From the Worldwide Faith News archives

RCC 2000 reflects world's diversity

From NewsDesk <NewsDesk@UMCOM.UMC.ORG>
Date 13 Apr 2000 15:09:59

April 13, 2000	News media contact: Linda Bloom·(212) 870-3803·New York

CHICAGO (UMNS) - Whether displaying expressions of faith, demonstrating
methods of communications or relaying stories that need to be told,
participants in Religious Communications Congress 2000 reflected the
diversity of the world today.

While many of the 1,150 participants in the March 29-April 1 event were
Catholic or Protestant - including nearly 200 United Methodists - many other
religions were represented. Those other traditions were included as part of
the program.

Also on hand were nine global partners who had been invited on scholarship.
They were among the more than 100 communicators representing 23 countries at
RCC 2000. 

Brad Pokorny, editor of One World, the newsletter of the Baha'i
International Community, said that the dozen Baha'is who attended the
congress felt welcomed and included. 

"In general, there was an atmosphere of genuine interfaith ecumenism that
went beyond mere tolerance to a real sense of harmony and consonance,"
Pokorny added. "I think in some ways religious communicators may well be out
in front of their congregations and their leadership on this issue."  

Reflecting diversity through workshop and plenary speakers, international
participation and a broad spectrum of faith traditions and theological
perspectives was a goal of the RCC 2000 planning committee, according to
Shirley Struchen, the United Methodist who served as chairperson for the

"I'm thrilled with the response we've received on evaluation forms and via
e-mail," Struchen said. "Over and over, participants applauded exposure to
world culture and learning about the global implications of communications."

Under the theme, "Faith Stories in a Changing World," the once-a-decade
congress got off to a rousing start with an opening banquet that featured
the Rev. Jesse Jackson. Challenging religious communicators to "take light
into dark places" and "do bold things," he urged people of faith to be
activists, not mere observers.

"Your task is to do more than record the changing world but be agents that
change the world," Jackson declared.

The next morning, the Rev. Patrick Anthony, a Catholic priest from St. Lucia
who is Caribbean regional president of the World Association for Christian
Communication, warned participants to avoid seeing people only as images.

Instead, religious communicators could become the humanizing conscience of
the media. "As we seek to communicate, people must not be transformed into
images but sown into the hearts of human beings, never compromised," Anthony
said. "We must recognize that what is important is not the almighty dollar
but the human soul."

The Rev. Martin Marty, the renowned theologian and historian, suggested that
the task of religious communicators is not to be at home with the secular
order of things but to introduce the element of faith.

According to Marty, the secular and religious worlds are not separate but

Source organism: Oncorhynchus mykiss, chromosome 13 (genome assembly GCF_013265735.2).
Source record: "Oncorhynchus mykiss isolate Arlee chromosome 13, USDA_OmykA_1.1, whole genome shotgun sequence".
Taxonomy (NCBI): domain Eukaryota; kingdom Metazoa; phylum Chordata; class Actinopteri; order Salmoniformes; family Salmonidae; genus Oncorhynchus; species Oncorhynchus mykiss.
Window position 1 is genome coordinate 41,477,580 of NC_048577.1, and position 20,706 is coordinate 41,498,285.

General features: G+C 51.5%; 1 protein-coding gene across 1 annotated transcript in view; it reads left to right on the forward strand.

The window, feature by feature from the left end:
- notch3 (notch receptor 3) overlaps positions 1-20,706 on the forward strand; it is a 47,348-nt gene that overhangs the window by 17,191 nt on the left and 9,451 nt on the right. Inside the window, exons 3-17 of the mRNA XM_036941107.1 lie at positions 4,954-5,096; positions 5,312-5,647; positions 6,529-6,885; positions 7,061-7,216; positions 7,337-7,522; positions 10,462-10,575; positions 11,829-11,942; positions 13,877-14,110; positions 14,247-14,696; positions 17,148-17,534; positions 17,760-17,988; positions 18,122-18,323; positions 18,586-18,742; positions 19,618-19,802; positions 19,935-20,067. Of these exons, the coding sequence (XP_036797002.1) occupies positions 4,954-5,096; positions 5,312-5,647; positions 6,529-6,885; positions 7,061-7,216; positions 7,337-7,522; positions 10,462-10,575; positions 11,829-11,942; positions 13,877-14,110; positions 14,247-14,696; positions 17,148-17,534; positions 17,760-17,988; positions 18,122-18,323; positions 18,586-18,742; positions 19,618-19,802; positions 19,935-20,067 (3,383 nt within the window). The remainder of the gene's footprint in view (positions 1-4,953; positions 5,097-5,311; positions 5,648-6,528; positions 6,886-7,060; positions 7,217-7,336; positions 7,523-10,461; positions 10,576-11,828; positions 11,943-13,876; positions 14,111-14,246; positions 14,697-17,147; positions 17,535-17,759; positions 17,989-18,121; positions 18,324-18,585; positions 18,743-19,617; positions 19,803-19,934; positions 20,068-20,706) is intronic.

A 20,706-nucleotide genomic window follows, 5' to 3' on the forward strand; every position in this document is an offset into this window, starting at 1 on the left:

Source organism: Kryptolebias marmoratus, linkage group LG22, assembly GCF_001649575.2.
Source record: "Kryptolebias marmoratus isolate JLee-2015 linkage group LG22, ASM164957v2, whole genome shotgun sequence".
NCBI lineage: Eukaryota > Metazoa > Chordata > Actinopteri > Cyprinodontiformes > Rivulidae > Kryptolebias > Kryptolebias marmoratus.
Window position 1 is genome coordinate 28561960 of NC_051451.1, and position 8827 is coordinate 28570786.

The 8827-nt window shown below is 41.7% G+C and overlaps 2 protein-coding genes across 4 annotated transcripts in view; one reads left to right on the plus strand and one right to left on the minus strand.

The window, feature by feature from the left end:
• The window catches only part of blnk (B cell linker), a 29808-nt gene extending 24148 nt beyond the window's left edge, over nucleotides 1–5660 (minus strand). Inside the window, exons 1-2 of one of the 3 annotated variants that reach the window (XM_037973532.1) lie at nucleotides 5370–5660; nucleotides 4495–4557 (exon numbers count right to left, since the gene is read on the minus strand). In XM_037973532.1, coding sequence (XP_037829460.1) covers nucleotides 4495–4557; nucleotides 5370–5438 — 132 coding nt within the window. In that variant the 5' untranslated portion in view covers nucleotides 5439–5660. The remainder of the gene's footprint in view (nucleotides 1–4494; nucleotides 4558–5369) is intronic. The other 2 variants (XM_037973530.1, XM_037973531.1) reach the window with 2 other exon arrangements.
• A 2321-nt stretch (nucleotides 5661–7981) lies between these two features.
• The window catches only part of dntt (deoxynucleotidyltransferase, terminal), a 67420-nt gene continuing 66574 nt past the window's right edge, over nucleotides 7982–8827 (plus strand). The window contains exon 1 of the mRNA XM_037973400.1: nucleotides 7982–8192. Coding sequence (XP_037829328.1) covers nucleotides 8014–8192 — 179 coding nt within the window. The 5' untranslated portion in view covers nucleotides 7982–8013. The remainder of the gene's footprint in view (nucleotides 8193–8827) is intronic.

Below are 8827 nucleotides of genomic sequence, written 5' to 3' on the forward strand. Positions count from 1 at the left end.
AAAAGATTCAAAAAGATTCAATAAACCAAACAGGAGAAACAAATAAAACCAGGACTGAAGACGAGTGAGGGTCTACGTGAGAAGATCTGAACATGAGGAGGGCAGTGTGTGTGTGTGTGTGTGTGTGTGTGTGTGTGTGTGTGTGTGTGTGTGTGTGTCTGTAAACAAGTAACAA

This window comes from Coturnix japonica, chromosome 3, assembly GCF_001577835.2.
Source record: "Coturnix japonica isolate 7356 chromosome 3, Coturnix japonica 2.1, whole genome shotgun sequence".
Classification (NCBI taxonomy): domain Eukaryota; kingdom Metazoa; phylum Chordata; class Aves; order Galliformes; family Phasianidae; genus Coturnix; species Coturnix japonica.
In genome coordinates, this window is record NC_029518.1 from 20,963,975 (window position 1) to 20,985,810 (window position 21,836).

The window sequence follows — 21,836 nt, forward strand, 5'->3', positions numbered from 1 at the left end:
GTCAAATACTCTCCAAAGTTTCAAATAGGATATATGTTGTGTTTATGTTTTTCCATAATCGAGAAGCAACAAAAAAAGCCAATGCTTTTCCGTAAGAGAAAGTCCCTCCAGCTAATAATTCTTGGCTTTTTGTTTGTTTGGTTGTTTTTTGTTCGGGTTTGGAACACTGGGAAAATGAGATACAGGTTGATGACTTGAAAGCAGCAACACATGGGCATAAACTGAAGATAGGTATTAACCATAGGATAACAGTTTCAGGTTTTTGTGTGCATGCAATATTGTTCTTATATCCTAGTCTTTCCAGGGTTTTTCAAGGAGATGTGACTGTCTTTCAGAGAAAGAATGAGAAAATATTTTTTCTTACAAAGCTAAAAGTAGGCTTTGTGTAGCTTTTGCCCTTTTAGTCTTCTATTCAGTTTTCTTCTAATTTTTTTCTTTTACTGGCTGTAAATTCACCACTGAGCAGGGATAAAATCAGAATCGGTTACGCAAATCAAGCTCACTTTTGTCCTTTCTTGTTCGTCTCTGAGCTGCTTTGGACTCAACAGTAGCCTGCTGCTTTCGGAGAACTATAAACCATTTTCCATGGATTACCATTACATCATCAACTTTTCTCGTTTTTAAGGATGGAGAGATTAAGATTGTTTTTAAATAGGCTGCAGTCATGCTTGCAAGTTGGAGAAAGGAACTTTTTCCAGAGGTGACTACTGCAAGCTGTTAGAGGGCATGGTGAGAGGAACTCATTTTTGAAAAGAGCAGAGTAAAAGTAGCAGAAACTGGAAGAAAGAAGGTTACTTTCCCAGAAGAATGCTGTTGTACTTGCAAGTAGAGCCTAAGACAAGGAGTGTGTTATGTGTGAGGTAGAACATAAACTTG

interactive on many levels. He noted that voices of faith, religion and
spirituality must penetrate not just one public, but many sub-publics.

Two separate panels of communicators discussed the difficulties involved in
"sharing our stories" in today's world. A panel of secular journalists
addressed the challenge of accurately describing the ever-changing dynamics
of religion and spiritual life in North America. Another panel outlined the
barriers to full global communications, ranging from restrictive policies of
government-owned media to geographic obstacles to the lack of technological

But not all was talk or spoken stories during the congress. Ken Medema, a
globe-trotting concert artist based in the San Francisco area, used both
composed and improvised music to address themes of love, justice and the
idea that there should be room at the table for everyone. The performance
art of Cynthia Winton-Henry, Phil Porter and their Wing IT! ensemble
combined dance, theater, music, comedy, improvisation and theology.

Ted Swartz and Lee Eshleman of Harrisonburg, Va., -- otherwise known as Ted
and Lee - delighted their audience with their comedic approach to familiar
gospel stories. Ella Jenkins, an award-winning children's performer from
Chicago, demonstrated the effectiveness of using simple chants and rhythms.

Workshop topics and speakers again reflected the diversity of the gathering.
Judy Corey, a United Church of Christ minister and story specialist from
White Cloud, Mich., talked about the art of storytelling and how prejudices
and differences can be transcended by sharing stories. Albert van den
Heuvel, president of the World Association of Communication, discussed how
communicators must face the challenge of connecting with those parts of the
world that have been left out of the "informational age." 

The concluding banquet began as Munira Sen of India, Hillary Nicholson of
Jamaica and Scott Collins of Dallas charged participants with the task of
bringing the many faith stories of RCC 2000 back home with them. 

Emmy-Award winning journalist Mary Alice Williams and Susan Frank, executive
vice president and general manager of Odyssey, a Henson and Hallmark
Entertainment Network and the evening's sponsor, spoke before the
hand-clapping part of the evening began. Chicago's Thompson Community
Singers literally rocked the ballroom, warming up the crowd for a special
performance by gospel singer Yolanda Adams.  

# # #

United Methodist News Service
Photos and stories also available at:

Browse month . . . Browse month (sort by Source) . . . Advanced Search & Browse . . . WFN Home